• Dismayed on October 6, 2011, 11:52 GMT

    I will take Warner as my opener in all forms going forward, his development has outstripped that of others in the last 12 months plus what I have seen of his leggies looks quite decent. He has shown he is much more than a "hitter" his innings the other day was controlled as has his batting been for the last 12 months or so.

  • zenboomerang on October 6, 2011, 11:39 GMT

    @hyclass... Your comment lacks credibility as you didn't look at the last 12 months as my comment stated. Warner said last summer that he was focusing on the longer format. He has changed his batting style and is now a far better batsman. Last 3 matches = 211; 48+82; 152. Warner knows how to handle the short ball. Mick Malthouse is looking for a job in CA, now there is someone who understands players in form and out of form...Ponting and Clarke would have been tossed early last summer and may have proved the selectors wrong with some good Shield performances...or not...

  • Haleos on October 6, 2011, 8:41 GMT

    @hyclass - what u said was not choking but getting trashed. isnt there a difference?

  • Haleos on October 6, 2011, 8:40 GMT

    @symsun - look at how RCB won yesterday. Bet if it was a South African team would have collapsed under 100. Both the south africans teams have choked in this tournament. We ahve two Indian, One Aussie and One English team in the semis and still u say Indians are chokers. Choking is when u r absolutely winning and u loose. The important matches which India lost to aussies were one sided. Aussies were at their prime. We never choked unlike u guys who choke at every possible/impossible oppurtunity. Get the defination of choking right.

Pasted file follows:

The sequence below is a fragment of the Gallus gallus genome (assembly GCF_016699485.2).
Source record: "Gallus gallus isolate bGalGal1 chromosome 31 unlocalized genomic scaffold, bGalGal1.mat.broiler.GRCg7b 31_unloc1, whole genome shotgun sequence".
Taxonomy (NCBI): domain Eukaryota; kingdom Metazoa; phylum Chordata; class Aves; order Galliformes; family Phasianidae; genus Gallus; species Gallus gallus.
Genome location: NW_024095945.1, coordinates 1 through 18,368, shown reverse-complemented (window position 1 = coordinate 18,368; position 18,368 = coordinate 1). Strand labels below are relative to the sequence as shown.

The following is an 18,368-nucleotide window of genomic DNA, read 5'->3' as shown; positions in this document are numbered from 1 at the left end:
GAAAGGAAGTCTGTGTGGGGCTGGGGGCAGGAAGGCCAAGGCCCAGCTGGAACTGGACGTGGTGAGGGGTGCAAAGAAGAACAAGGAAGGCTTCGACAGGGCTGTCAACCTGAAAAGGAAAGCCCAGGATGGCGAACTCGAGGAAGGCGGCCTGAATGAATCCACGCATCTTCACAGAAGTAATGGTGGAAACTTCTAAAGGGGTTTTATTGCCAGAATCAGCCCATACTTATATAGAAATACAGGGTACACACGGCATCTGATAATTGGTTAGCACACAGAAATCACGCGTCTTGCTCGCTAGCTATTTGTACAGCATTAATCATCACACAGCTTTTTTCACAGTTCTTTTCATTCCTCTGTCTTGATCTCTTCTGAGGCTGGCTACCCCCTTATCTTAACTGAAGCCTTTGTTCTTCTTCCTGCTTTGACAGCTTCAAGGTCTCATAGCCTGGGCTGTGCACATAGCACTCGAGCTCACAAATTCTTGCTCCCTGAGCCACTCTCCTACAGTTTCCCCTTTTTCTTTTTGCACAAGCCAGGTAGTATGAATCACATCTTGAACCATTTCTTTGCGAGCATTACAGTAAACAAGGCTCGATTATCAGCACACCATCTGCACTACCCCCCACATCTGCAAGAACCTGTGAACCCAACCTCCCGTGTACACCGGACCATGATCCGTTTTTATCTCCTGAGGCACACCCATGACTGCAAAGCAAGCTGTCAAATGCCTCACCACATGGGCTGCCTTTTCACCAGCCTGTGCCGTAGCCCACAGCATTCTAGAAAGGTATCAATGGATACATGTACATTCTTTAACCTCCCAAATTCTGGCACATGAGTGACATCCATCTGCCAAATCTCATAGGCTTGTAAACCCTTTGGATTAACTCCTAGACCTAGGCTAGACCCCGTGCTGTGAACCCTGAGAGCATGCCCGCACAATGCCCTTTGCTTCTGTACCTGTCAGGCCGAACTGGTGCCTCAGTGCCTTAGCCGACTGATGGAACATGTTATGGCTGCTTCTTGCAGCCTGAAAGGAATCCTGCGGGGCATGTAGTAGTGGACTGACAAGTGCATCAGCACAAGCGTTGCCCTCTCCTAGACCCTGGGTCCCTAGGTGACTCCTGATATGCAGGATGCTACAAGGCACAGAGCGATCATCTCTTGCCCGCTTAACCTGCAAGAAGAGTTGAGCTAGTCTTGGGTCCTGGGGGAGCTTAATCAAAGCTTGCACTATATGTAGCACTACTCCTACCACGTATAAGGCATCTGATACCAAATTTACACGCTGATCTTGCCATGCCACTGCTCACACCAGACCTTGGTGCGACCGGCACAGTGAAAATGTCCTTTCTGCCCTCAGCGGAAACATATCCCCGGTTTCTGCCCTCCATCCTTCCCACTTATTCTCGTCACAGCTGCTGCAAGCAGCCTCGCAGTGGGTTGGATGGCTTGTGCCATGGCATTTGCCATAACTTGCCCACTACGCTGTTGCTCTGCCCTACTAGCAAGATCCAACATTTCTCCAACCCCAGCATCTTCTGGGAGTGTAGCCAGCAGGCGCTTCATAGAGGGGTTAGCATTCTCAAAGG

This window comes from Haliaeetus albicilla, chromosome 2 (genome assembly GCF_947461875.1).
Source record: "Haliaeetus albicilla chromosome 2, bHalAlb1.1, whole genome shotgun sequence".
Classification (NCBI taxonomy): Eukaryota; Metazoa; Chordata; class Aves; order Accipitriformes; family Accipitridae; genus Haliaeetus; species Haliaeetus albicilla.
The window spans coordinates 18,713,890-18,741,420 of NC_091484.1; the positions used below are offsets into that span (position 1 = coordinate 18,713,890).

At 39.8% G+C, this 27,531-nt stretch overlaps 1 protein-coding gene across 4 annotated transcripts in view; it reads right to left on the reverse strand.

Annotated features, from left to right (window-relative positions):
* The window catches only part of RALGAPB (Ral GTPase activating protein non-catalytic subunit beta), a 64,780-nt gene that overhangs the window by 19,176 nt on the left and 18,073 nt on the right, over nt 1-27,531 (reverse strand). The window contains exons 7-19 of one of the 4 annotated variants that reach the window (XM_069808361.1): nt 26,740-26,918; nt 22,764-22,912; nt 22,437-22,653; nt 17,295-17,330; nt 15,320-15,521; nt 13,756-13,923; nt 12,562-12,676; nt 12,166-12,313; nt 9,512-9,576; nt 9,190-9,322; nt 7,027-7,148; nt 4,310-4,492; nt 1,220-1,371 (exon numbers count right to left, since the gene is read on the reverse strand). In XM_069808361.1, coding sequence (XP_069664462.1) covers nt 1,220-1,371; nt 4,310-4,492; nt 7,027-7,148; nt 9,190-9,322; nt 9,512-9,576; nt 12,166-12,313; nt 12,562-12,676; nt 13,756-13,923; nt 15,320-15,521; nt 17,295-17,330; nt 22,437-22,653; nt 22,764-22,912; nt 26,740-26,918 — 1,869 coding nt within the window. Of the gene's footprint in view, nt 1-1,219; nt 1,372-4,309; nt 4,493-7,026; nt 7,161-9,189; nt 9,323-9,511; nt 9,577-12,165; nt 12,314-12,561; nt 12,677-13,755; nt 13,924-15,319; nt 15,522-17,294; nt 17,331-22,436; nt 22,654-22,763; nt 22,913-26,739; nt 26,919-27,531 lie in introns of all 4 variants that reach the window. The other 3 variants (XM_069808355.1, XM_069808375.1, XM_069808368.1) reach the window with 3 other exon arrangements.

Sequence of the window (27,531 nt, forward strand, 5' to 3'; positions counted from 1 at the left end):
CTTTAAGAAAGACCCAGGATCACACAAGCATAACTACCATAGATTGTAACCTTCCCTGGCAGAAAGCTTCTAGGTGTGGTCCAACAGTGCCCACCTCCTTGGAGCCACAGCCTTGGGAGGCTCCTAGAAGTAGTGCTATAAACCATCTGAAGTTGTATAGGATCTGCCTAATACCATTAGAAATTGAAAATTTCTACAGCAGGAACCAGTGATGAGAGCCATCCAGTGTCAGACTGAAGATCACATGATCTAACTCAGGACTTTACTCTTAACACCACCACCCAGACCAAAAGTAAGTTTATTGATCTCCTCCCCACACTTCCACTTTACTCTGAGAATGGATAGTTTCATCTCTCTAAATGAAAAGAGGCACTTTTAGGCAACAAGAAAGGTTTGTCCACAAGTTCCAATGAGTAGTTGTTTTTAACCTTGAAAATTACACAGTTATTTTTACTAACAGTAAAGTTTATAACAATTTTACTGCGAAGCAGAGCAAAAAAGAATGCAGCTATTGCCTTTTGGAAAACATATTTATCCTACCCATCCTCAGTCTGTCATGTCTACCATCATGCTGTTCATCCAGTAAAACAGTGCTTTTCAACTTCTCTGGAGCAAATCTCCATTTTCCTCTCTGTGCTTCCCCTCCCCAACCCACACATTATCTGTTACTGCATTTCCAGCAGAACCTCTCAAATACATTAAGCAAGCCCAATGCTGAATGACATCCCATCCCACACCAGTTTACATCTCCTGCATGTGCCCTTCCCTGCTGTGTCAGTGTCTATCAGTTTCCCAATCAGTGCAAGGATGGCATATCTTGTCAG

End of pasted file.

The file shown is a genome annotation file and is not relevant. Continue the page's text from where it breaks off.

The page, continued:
• Haleos on October 6, 2011, 8:39 GMT

    @symsun - look at how RCB won yesterday. Bet if it was a South African team would have collapsed under 100. Both the south africans teams have choked in this tournament. We ahve two Indian, One Aussie and One English team in the semis and still u say Indians are chokers. Choking is when u r absolutely winning and u loose. The important matches which India lost to aussies were one sided. Aussies were at their prime. We never choked unlike u guys who choke at every possible/impossible oppurtunity. Get the defination of choking right.

  • deadite11 on October 6, 2011, 6:42 GMT

    MSD got mentally blows after England series, so it affect CSK's performance, fatigue and injury are the other concerns, however this league has very shorter games which creates no room for recovery. by chance number of matches would ve changed the fate. Anyways i can say it was a purely one man show. warner who struggled past 3 matches he clicked in the 4th. thats the game, one day if u play worst and the other day it waits for you.. The interesting fact is now Champions of all the nations got eliminated..